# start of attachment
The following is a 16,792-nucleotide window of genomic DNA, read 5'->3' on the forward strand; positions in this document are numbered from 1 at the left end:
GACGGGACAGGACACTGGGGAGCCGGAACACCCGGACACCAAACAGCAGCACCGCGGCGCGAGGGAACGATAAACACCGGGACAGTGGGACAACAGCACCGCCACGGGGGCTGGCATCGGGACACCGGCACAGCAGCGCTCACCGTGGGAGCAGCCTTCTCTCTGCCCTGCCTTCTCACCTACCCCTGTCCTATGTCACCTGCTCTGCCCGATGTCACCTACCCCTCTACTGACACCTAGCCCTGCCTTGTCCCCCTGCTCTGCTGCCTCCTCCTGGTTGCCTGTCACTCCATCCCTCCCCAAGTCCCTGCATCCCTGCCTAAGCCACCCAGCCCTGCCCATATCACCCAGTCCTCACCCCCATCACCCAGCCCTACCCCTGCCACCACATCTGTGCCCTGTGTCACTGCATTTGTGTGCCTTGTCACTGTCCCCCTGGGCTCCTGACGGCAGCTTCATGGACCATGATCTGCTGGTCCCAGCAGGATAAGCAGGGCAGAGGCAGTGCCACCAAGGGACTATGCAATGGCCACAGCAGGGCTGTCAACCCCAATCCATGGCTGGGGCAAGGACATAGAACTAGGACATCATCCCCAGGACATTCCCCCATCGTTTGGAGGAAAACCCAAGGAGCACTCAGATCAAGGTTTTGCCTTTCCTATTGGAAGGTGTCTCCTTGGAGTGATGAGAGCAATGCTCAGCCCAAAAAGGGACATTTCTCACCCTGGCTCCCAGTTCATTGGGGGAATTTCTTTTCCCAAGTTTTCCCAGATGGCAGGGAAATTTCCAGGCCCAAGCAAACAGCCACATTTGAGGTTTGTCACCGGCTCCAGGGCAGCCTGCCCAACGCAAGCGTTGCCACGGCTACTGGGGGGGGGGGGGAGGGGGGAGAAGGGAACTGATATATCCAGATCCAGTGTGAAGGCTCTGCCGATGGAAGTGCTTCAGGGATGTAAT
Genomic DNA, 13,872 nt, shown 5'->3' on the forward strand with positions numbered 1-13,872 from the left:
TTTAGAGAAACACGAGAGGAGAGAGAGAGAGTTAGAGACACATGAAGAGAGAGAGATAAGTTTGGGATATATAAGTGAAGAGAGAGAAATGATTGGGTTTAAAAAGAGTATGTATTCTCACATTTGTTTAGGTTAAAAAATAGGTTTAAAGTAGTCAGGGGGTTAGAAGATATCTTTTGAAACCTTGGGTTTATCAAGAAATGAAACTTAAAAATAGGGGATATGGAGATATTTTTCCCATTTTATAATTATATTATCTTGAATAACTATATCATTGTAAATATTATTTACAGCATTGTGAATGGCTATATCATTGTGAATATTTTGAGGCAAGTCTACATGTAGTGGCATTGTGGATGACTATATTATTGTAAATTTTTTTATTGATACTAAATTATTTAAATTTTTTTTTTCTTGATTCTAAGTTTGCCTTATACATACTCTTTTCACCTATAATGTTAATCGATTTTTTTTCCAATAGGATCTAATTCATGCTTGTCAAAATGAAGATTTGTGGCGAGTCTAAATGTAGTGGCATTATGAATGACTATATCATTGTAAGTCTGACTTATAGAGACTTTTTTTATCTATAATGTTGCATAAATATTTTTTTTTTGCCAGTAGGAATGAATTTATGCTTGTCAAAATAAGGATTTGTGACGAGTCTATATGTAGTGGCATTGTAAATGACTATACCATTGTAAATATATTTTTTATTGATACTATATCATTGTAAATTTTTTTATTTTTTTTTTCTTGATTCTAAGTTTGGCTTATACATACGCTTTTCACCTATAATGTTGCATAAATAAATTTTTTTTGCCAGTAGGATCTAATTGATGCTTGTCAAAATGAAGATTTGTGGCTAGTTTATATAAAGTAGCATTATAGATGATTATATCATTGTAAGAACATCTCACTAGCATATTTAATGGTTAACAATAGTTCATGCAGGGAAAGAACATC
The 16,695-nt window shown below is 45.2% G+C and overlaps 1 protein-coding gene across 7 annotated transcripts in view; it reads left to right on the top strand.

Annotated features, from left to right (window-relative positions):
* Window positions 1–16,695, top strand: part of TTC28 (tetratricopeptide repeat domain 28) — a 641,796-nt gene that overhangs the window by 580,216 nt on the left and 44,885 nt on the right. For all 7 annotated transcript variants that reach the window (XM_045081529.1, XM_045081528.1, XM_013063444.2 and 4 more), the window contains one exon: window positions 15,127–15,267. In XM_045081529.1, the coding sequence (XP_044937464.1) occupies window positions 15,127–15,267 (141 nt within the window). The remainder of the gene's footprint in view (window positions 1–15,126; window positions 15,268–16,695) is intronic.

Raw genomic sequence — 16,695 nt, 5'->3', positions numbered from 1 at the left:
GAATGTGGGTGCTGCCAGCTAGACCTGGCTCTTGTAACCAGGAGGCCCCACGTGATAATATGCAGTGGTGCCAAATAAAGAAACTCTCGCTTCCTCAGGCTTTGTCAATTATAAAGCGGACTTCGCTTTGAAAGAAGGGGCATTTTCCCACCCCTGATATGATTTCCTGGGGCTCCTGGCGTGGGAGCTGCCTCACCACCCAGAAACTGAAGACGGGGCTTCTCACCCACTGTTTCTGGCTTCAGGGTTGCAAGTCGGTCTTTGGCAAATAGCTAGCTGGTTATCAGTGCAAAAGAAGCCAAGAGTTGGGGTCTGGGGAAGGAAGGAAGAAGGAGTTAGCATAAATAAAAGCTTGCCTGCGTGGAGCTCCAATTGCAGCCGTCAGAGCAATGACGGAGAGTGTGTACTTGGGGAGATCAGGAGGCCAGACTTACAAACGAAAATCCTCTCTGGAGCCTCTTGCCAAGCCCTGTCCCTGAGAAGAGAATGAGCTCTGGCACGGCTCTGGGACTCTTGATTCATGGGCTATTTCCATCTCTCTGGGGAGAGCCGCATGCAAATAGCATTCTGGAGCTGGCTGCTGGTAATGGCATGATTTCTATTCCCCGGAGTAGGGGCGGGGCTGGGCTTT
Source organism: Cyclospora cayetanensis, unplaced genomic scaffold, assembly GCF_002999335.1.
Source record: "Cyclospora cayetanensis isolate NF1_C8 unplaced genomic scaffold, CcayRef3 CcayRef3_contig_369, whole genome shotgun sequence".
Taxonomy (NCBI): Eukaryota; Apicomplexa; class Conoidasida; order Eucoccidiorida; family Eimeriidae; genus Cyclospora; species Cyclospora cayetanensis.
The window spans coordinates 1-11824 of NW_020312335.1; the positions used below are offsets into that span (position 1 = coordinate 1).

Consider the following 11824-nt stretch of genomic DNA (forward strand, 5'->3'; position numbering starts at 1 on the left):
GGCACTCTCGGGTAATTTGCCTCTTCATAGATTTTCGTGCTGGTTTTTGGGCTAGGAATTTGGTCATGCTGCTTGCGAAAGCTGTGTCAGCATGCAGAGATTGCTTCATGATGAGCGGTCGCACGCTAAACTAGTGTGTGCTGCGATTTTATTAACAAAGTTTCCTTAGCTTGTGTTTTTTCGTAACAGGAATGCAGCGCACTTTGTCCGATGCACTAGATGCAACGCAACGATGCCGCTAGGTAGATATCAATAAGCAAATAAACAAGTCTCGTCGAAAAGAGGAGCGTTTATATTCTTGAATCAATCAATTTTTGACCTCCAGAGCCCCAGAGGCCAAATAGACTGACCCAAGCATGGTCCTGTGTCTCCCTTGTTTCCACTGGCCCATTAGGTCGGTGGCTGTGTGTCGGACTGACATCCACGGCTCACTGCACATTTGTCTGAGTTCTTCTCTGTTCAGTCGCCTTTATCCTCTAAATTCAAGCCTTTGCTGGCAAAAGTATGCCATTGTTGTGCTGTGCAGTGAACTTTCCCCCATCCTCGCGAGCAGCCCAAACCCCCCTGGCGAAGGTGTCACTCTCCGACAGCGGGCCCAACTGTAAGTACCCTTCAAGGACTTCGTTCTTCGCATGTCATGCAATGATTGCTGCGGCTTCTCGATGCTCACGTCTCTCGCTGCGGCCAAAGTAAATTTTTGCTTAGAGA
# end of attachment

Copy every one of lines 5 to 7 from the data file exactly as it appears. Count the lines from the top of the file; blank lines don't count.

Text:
The 16,695-nt window shown below is 45.2% G+C and overlaps 1 protein-coding gene across 7 annotated transcripts in view; it reads left to right on the top strand.

Annotated features, from left to right (window-relative positions):
* Window positions 1–16,695, top strand: part of TTC28 (tetratricopeptide repeat domain 28) — a 641,796-nt gene that overhangs the window by 580,216 nt on the left and 44,885 nt on the right. For all 7 annotated transcript variants that reach the window (XM_045081529.1, XM_045081528.1, XM_013063444.2 and 4 more), the window contains one exon: window positions 15,127–15,267. In XM_045081529.1, the coding sequence (XP_044937464.1) occupies window positions 15,127–15,267 (141 nt within the window). The remainder of the gene's footprint in view (window positions 1–15,126; window positions 15,268–16,695) is intronic.